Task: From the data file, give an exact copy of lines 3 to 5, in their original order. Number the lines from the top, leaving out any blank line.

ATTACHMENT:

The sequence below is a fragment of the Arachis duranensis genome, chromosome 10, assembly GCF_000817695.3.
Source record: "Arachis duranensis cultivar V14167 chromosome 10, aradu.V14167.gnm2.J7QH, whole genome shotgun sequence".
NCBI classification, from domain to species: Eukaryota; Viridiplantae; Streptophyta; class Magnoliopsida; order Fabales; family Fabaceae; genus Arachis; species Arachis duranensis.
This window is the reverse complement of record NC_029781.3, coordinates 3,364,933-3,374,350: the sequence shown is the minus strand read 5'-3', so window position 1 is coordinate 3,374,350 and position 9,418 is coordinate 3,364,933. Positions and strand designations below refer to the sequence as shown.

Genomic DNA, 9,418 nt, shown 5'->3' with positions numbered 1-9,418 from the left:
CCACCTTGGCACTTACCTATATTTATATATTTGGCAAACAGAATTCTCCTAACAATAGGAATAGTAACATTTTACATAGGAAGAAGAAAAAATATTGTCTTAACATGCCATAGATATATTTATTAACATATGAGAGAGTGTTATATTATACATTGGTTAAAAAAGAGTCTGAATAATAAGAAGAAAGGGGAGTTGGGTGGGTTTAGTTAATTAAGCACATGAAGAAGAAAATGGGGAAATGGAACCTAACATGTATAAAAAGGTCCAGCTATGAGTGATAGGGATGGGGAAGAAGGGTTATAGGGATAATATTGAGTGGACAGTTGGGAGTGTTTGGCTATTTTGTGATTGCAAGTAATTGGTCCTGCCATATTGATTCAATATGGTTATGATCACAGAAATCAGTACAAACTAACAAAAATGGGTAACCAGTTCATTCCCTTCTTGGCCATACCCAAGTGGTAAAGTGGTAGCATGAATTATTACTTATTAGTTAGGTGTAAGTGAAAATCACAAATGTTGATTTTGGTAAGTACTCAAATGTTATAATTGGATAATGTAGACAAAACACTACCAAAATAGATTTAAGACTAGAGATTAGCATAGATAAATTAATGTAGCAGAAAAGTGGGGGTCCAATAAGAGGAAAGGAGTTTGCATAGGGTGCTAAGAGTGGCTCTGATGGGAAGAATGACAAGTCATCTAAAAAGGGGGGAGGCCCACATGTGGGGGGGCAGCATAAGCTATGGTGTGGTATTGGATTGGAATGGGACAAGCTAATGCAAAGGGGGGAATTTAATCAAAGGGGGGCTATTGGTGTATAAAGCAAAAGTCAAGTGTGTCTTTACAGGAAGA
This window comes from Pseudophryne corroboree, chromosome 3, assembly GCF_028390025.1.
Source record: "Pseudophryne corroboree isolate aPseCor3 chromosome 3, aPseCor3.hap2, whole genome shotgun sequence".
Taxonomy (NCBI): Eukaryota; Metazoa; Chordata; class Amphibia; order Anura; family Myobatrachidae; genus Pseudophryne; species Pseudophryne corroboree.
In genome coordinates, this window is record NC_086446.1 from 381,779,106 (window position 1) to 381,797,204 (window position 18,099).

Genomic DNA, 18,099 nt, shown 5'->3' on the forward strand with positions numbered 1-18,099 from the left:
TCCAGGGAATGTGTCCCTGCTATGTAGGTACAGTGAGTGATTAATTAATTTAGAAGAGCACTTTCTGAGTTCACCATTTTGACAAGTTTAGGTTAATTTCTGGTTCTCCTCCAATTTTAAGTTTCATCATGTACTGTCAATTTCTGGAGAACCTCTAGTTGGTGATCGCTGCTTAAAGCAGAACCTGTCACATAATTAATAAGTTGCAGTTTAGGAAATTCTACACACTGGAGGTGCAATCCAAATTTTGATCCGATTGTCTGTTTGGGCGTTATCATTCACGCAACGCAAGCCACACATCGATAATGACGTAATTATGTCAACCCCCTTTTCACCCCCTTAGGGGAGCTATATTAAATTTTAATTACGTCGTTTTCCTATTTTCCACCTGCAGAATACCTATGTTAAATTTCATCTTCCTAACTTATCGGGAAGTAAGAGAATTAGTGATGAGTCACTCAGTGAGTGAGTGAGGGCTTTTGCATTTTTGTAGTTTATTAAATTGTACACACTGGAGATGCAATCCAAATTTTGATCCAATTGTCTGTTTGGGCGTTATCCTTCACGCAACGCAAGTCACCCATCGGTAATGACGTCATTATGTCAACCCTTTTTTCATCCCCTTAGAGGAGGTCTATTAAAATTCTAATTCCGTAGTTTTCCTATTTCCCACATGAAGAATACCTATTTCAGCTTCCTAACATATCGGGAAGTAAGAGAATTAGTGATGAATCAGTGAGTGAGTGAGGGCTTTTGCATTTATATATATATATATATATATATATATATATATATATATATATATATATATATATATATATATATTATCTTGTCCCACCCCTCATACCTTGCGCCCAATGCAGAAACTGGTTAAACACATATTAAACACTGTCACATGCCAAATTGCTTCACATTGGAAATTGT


NCBI classification, from domain to species: Eukaryota; Viridiplantae; Streptophyta; class Magnoliopsida; order Fabales; family Fabaceae; genus Arachis; species Arachis duranensis.
This window is the reverse complement of record NC_029781.3, coordinates 3,364,933-3,374,350: the sequence shown is the minus strand read 5'-3', so window position 1 is coordinate 3,374,350 and position 9,418 is coordinate 3,364,933. Positions and strand designations below refer to the sequence as shown.

Genomic DNA, 9,418 nt, shown 5'->3' with positions numbered 1-9,418 from the left: